The Medical Center is the first hospital in Kentucky to utilize the Kiva® VCF Treatment System for the treatment of vertebral compression fractures (VCFs). VCFs occur when a vertebra (bone in the spine) cracks, fractures or collapses.
Board certified Neurosurgeon Clark Bernard, M.D. performed the first procedure using the Kiva System at The Medical Center on Friday, May 2. “Patients who have vertebral compression fractures can suffer severe and disabling pain and if left untreated, can experience impaired function and decreased activity,” said Dr. Bernard. “The Kiva system offers a new treatment option that has been shown to reduce pain and restore function and improve long-term results by reducing future fractures.”
The Kiva System by Benvenue Medical, Inc. is the first new, clinically proven approach to the treatment of VCFs in more than a decade. The Kiva System received 510(k) clearance from the U.S. Food and Drug Administration for the reduction and treatment of spinal fractures in January 2014.
In clinical studies, the Kiva System was shown to match the performance of balloon kyphoplasty, the current standard of care in treating VCFs. Kiva has also been demonstrated to reduce the rate of adjacent level fractures, improve restoration of the curvature of the spine, reduce the rate of cement leakage into surrounding tissue and reduce the amount of cement used.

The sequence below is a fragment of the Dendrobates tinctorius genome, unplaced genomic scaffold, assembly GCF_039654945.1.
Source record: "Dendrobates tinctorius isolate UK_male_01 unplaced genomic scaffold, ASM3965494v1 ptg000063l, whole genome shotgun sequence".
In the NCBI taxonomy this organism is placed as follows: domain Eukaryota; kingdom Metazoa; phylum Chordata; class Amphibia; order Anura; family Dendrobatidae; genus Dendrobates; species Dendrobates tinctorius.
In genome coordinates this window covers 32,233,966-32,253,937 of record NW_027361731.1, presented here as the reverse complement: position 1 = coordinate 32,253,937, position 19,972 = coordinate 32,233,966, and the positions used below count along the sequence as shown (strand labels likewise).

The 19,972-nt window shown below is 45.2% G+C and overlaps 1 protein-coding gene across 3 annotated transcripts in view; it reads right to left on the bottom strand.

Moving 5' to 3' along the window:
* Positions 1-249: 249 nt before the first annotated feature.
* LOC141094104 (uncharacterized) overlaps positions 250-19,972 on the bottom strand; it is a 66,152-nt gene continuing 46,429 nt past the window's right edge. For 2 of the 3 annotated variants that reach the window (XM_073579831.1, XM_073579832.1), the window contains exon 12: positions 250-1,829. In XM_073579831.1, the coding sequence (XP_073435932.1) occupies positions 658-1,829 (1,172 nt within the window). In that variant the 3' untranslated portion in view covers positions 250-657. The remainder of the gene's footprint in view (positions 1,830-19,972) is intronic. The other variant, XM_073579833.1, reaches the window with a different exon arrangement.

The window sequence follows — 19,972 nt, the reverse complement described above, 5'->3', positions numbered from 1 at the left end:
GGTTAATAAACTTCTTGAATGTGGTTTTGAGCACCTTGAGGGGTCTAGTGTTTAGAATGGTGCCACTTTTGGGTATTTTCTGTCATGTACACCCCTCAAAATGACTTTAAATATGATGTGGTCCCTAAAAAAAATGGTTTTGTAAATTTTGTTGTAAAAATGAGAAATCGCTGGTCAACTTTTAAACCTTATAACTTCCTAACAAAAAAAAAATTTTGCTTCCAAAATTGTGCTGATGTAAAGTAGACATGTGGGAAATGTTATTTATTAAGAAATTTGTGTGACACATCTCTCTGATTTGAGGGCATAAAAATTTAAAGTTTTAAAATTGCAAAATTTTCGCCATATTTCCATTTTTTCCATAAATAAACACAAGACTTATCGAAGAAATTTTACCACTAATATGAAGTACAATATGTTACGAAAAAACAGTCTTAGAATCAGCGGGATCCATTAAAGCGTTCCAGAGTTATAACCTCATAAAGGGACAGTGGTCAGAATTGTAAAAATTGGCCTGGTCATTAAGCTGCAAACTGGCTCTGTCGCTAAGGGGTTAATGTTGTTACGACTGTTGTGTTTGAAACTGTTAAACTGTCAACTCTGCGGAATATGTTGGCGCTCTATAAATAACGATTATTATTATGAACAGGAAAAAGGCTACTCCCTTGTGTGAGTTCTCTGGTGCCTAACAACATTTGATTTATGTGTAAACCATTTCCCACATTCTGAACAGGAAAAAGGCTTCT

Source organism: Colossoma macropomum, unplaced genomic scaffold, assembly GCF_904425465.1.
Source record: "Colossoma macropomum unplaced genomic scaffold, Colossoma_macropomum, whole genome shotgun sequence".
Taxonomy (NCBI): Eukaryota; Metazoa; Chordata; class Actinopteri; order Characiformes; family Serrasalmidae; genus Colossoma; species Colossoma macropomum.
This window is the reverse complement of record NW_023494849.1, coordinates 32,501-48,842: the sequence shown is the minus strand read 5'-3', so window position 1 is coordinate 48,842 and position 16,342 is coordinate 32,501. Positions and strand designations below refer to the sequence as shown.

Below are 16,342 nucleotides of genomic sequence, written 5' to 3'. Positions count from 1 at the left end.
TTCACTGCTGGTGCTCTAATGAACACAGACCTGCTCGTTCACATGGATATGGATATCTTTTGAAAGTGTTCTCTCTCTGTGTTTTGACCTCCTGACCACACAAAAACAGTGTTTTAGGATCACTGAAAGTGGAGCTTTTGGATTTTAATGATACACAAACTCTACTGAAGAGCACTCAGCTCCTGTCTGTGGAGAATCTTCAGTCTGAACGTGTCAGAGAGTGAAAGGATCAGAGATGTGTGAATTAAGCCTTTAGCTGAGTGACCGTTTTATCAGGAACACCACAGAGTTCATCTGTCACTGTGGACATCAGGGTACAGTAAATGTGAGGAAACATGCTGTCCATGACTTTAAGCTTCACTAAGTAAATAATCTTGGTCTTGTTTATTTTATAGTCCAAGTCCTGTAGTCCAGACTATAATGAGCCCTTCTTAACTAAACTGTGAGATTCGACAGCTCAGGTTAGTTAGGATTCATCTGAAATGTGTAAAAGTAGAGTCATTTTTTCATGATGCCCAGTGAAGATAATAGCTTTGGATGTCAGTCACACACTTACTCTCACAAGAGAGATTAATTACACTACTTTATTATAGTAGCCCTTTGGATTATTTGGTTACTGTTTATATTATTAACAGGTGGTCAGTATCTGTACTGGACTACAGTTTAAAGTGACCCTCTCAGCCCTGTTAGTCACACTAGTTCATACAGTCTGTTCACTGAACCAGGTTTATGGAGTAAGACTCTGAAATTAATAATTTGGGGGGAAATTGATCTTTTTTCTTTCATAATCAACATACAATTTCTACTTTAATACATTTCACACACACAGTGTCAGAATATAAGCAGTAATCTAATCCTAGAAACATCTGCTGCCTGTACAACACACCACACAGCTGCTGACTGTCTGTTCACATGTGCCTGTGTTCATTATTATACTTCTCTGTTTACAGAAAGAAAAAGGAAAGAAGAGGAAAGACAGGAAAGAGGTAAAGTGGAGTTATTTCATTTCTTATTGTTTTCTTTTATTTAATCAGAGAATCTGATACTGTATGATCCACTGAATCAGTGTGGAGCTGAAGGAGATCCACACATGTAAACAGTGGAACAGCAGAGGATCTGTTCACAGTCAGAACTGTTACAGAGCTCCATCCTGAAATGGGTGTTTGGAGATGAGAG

Used during a minimally invasive procedure, the Kiva implant is designed to provide structural support to the vertebral body and a reservoir to direct and contain bone cement during vertebral augmentation. The implant is delivered percutaneously over a removable guidewire in a continuous loop into the vertebral body through a small diameter, single incision. Once the implant is in position, bone cement is introduced through the implant to stabilize the fracture. The amount of the Kiva Implant delivered is physician-customized during the procedure.
The Kiva Implant is made of medical grade plastic called PEEK-OPTIMA®, which is closer to the consistency of natural bone than bone cement, which is significantly harder. PEEK-OPTIMA is a biocompatible polymer that is widely used and well accepted as a spinal implant.
About Vertebral Compression Fractures (VCFs)
VCFs remain underdiagnosed and undertreated. The National Osteoporosis Foundation estimates that there are 750,000 osteoporosis-related vertebral compression fractures annually in the U.S. alone, representing a large patient population which is only expected to continue growing as the population ages.
Without intervention, the pain from a VCF may subside as the fracture heals, and the vertebra heals in its deformed, compressed position. This shortened, compressed vertebra alters the normal alignment of the spine, putting the spine at greater risk for subsequent level fractures.